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Which got me thinking…

What are other exceptional scenes in the last 20 years of horror that are in movies that weren’t overall loved by audiences and critics? The scene itself is memorable, but the movie itself didn’t blow fans away.

Top of mind for me is the Madame Bathory scene in Hostel II. This is another case where I love the movie, but horror fans in general don’t seem to agree. That scene is freaking awesome, though. What I enjoyed about Hostel II is what I wanted from the first one – more information about the members of the Elite Hunting Club. I was awestruck by the idea of a mega rich woman paying to bathe in the blood of an American tourist. The scene is visually arresting and dirty. It feels perverted, like I’m not supposed to be watching it.

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I would put 30 Days of Night in this category as well. Once again, it’s a movie I really enjoy but I have several horror-nerd friends who hate it. They agree that the scene of pure vampire carnage in the town of Barrow, Alaska is top notch. This is the point in the film where literal hell breaks loose and the vampires go ape shit on the town and its residents. Windows are shattered, wives are eaten, and guns aren’t doing a damn thing. There’s a really awesome aerial view of the massacre that nicely highlights the blood spatters on the white snow.

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Who can forget the opening scene of Ghost Ship? Unless you truly love that movie, do you remember ANYTHING else that happens? Probably not. But you remember that wire severing an entire cruise line of passengers in half. Epic opening. Great scene. The best part is when the little girl looks up at her dance partner and his head falls off. (Hi, welcome to my horror blog where we celebrate decapitations!)

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There are a few others floating around in my brain, but I’m undecided if the movies were actually deemed a stinker by fans or if they are well liked. I think in general people really love the Final Destination series. But is part two really beloved or do people just remember and rave about the log truck scene? Similarly, does any general fan of horror actually remember the plot of Jeepers Creepers 2 or do you just love that it took place on a school bus? Finally, I’m wondering about V/H/S 2. Was the whole film well received or did people just really fucking love the “Safe Haven” segment (as they should, because it’s bat shit crazy bananas awesome).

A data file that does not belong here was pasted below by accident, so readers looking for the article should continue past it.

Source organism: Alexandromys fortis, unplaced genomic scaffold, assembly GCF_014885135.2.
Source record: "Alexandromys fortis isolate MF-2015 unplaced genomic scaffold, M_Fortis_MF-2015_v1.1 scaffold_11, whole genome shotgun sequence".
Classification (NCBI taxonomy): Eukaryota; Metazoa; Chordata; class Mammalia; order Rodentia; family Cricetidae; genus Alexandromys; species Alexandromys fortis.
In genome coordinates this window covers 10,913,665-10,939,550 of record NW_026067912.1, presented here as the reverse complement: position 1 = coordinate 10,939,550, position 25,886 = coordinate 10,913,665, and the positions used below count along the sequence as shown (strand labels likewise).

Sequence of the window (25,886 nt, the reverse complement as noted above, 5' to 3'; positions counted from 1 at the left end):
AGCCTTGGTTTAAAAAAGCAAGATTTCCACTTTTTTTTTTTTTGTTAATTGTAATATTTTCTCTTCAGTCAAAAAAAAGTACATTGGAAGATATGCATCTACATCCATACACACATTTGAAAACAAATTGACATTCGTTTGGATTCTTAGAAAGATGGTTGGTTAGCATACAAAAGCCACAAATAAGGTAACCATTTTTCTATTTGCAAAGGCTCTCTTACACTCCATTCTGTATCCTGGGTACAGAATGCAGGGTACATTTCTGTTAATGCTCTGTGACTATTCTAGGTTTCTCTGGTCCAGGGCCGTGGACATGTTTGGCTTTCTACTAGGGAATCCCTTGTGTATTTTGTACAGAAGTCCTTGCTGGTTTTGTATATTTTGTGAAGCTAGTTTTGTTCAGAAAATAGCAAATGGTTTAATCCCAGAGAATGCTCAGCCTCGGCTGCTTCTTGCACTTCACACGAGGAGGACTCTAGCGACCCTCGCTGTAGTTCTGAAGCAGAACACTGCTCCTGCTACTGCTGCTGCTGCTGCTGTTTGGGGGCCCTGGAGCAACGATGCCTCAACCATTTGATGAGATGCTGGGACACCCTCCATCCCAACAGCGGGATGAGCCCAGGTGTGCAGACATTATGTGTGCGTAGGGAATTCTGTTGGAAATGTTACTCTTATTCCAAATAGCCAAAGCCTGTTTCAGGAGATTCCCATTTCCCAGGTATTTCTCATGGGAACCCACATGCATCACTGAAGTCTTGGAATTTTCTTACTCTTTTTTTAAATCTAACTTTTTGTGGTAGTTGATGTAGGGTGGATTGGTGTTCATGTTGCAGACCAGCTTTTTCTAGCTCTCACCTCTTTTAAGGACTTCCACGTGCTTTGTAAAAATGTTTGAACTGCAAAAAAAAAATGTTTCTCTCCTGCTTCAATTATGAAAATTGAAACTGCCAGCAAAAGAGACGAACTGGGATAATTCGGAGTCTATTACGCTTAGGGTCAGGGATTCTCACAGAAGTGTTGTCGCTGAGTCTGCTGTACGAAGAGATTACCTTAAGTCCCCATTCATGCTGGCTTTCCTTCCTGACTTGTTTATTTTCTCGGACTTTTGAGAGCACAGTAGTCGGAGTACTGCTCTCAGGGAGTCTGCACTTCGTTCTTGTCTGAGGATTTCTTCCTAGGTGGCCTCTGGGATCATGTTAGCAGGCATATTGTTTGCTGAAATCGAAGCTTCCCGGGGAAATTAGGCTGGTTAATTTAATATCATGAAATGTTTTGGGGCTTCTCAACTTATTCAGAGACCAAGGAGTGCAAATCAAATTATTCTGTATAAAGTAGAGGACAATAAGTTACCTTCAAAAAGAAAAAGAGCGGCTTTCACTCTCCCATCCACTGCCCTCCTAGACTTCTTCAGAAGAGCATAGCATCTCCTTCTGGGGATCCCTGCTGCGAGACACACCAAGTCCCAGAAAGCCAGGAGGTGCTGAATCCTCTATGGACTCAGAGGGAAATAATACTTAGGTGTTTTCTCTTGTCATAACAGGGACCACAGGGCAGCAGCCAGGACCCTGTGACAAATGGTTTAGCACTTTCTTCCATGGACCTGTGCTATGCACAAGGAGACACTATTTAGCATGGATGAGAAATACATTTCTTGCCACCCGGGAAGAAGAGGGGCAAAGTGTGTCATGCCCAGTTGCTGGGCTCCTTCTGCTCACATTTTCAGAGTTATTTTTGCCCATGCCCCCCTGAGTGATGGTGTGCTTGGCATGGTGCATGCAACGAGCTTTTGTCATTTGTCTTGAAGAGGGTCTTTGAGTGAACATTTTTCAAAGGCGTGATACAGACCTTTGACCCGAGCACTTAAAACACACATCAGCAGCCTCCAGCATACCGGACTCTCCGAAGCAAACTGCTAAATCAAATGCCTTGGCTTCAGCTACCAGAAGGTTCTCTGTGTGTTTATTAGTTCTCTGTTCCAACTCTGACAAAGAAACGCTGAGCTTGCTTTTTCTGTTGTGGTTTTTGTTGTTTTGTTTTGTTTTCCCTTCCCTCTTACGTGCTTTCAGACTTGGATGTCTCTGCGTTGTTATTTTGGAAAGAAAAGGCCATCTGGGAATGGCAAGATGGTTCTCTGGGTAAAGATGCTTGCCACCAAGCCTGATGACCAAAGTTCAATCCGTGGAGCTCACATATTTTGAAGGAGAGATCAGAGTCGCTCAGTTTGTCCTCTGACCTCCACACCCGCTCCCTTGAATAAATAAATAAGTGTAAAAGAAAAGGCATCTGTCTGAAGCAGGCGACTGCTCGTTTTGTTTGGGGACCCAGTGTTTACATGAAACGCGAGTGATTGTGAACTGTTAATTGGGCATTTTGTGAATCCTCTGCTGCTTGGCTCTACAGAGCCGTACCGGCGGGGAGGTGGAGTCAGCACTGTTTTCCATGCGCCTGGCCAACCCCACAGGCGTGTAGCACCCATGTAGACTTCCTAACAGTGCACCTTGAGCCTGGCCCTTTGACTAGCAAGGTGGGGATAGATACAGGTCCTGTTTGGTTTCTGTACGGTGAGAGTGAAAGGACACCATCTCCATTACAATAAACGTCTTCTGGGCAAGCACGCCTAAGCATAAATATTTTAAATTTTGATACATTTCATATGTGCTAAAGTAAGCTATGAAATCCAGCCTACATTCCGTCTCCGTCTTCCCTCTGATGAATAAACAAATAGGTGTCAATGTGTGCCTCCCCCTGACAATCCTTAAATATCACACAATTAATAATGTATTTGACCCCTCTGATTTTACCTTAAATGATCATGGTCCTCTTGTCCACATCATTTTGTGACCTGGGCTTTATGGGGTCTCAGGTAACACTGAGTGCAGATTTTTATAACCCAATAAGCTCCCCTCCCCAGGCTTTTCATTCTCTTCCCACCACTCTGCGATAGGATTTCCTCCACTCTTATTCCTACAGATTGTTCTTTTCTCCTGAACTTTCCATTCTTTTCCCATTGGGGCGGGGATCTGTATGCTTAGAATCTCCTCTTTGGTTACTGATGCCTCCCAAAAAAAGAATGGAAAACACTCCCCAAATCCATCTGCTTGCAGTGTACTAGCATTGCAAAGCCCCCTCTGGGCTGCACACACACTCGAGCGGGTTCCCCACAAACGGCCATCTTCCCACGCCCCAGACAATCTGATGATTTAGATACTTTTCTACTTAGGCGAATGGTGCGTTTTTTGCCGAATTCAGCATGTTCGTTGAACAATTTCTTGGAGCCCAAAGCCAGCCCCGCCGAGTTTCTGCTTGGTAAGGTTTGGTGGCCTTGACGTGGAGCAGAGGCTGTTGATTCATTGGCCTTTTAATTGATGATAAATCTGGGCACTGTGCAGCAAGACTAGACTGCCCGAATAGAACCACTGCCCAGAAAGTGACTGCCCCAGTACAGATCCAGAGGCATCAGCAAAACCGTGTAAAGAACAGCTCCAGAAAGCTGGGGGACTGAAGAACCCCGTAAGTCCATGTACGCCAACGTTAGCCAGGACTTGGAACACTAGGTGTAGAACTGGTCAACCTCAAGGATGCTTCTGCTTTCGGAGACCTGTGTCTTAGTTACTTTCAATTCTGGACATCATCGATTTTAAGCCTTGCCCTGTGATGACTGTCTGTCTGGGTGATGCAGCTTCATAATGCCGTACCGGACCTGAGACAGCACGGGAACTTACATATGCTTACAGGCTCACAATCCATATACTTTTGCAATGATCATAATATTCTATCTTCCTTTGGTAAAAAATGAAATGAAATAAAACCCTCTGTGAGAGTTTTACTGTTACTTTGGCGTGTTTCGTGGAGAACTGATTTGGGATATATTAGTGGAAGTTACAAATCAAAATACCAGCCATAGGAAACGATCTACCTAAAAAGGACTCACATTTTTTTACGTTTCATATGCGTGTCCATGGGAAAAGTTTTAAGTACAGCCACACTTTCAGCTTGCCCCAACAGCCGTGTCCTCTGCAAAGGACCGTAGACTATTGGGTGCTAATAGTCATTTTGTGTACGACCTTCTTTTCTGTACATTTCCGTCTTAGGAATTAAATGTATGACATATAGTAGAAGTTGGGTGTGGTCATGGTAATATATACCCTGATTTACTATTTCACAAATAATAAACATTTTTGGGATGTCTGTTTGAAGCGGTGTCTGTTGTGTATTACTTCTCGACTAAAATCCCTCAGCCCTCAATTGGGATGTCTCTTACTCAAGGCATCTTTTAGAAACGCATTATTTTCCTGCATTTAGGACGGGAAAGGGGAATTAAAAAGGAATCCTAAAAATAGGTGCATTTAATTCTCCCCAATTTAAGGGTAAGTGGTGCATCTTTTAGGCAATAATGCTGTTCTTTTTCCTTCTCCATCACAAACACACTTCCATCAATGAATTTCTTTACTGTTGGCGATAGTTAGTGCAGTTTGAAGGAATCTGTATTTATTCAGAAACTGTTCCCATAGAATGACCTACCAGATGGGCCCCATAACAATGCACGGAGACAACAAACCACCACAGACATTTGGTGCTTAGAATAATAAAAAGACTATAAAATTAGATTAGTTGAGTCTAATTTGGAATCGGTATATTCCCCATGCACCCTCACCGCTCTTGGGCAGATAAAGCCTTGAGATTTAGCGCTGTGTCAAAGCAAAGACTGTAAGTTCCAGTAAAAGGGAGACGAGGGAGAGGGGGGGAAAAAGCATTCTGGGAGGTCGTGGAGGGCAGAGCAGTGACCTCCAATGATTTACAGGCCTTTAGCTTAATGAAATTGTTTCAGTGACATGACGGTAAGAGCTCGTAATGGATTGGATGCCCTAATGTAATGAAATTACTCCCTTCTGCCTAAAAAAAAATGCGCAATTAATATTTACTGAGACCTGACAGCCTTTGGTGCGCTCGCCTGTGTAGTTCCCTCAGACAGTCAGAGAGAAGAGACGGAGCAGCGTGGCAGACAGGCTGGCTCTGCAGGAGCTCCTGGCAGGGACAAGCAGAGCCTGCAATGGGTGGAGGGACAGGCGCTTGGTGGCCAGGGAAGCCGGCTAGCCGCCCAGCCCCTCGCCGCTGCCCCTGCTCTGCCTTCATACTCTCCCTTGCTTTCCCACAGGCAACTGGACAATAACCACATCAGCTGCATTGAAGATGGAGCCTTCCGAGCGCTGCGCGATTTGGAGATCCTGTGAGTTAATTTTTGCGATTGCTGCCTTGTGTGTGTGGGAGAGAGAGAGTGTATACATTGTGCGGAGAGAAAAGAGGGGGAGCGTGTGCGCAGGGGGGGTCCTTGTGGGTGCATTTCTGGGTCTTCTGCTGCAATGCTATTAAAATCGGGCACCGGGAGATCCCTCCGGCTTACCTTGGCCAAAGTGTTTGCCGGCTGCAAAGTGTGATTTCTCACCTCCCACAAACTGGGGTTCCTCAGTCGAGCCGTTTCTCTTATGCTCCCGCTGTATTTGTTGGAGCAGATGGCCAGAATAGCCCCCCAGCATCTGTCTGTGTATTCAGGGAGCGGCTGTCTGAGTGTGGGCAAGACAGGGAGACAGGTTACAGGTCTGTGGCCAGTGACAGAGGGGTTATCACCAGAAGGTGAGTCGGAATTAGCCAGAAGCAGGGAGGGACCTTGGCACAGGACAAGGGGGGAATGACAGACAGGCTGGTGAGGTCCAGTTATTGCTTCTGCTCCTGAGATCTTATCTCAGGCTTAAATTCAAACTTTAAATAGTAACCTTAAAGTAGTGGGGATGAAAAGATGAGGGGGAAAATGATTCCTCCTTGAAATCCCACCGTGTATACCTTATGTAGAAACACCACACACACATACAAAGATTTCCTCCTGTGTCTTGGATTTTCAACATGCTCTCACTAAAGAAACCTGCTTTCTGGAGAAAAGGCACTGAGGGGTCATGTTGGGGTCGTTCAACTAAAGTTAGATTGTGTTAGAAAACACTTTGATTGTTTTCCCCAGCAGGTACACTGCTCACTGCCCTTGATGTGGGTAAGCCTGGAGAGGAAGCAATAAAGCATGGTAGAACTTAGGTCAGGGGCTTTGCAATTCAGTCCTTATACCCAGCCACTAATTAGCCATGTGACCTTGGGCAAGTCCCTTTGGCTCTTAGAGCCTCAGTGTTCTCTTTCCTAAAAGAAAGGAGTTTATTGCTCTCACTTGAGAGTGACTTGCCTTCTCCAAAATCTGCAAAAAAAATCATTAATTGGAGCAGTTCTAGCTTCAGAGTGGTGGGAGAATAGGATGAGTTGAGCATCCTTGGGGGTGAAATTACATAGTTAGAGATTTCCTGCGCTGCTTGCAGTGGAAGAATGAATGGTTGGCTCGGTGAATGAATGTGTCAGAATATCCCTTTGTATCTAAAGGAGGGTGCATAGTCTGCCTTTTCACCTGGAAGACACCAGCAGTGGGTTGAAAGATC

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What other iconic scenes can you think of from the last 20 years, but the movie itself wasn’t really well received?

Officially a Fannibal

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Four years ago I was flipping channels in bed on a Friday night. I jolted out of my blanket and did a quick double take. Did I really see what I just saw? I did. It was season one of Hannibal, and I had just stumbled on the “human cello” episode. My mouth dropped. I couldn’t believe what I was seeing on network television. It was gruesome, creative, and oddly beautiful. I needed more.

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But, because I was 26 and going out nearly every weekend, and because NBC was stupid to show Hannibal on Friday nights, I missed out on watching the show when it was airing (I was too cheap to pay for DVR service).

One year later I couldn’t stop thinking about that scene. I was bummed to discover that the series wasn’t available On Demand, and I couldn’t find it on any of the streaming services. It was 2014 and I was bummed over the lack of availability of a network tv show. These were simpler times.

Flash forward to the end of 2016! Not only did I turn 30, I got to mooch off of my amazing boyfriend’s Amazon Prime account. FINALLY! I was able to watch every episode of Hannibal. I am now proud to say that I’m a bona fide Fannibal.

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Not really my design. If I knew who designed this “this is my design” image, I’d say that it was their design. Because I credit people and don’t steal. Stealing sucks.


Brian Fuller’s Hannibal is the best horror TV show of this decade. It’s better than The Walking Dead. It’s better than American Horror Story. And as far as how much I’ve enjoyed watching a series, it’s on par with some of the G.O.A.T.s like Breaking Bad and The Wire – really!

Season one – at its most basic – is a classic crime drama with a grisly edge. We meet the curious Will Graham and steadfast Special Agent Jack Crawford of the FBI. We learn that Will has an empathy disorder that allows him to understand the reasons behind why the most demented murderers kill. It’s all very CSI or NCIS at the beginning with more interesting characters and way better gore. Because we’re horror fans, we know who we’re dealing with when Dr. Hannibal Lecter is introduced to the show. But we’re not quite sure who he is at this point and how he fits into everything – until we see him cooking human lungs. Same ol’ Hannibal.